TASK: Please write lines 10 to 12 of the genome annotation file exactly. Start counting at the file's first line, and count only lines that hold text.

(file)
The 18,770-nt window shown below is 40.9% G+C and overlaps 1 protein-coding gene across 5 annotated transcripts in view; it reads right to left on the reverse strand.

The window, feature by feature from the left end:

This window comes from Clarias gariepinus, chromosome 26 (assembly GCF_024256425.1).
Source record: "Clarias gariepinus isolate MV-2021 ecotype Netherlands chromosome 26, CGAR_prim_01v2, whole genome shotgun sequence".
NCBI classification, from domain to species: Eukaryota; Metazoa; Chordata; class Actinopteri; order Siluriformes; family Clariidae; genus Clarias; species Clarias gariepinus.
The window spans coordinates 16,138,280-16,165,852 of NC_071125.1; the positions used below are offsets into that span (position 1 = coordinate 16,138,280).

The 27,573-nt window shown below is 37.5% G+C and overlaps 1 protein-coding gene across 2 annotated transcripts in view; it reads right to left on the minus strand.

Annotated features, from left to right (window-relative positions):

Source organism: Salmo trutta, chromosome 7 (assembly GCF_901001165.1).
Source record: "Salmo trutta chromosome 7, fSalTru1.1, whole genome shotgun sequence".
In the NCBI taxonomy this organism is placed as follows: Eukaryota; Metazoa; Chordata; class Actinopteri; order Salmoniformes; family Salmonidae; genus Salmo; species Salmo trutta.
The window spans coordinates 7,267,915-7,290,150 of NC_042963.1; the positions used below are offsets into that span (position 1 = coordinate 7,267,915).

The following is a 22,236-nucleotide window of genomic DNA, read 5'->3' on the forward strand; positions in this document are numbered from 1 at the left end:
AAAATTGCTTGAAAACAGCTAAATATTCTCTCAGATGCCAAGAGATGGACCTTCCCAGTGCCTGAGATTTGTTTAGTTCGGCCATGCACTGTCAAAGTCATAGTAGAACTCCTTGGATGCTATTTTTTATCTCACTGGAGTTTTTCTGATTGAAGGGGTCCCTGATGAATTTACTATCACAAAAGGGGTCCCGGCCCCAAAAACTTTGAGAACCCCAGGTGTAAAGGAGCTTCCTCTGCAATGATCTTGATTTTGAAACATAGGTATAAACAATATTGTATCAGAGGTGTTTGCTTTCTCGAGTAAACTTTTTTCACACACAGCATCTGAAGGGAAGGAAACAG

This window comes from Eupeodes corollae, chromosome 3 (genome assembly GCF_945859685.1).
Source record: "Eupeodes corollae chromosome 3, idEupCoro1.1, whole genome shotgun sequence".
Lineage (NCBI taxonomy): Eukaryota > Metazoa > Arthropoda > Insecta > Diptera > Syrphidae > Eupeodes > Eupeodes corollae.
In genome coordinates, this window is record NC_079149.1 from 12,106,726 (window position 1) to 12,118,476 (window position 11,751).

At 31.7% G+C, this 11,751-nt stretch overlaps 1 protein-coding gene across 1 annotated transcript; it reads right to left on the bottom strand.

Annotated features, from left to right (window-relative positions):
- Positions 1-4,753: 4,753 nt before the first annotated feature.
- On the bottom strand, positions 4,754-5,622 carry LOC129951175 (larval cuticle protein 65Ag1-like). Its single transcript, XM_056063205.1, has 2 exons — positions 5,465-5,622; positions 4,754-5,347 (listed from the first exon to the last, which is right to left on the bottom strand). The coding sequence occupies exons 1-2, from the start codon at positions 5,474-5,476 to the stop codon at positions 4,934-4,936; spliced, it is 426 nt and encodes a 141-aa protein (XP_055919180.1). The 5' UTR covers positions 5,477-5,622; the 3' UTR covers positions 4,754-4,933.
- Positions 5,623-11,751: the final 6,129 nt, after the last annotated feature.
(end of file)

Source record: "Salmo trutta chromosome 7, fSalTru1.1, whole genome shotgun sequence".
In the NCBI taxonomy this organism is placed as follows: Eukaryota; Metazoa; Chordata; class Actinopteri; order Salmoniformes; family Salmonidae; genus Salmo; species Salmo trutta.
The window spans coordinates 7,267,915-7,290,150 of NC_042963.1; the positions used below are offsets into that span (position 1 = coordinate 7,267,915).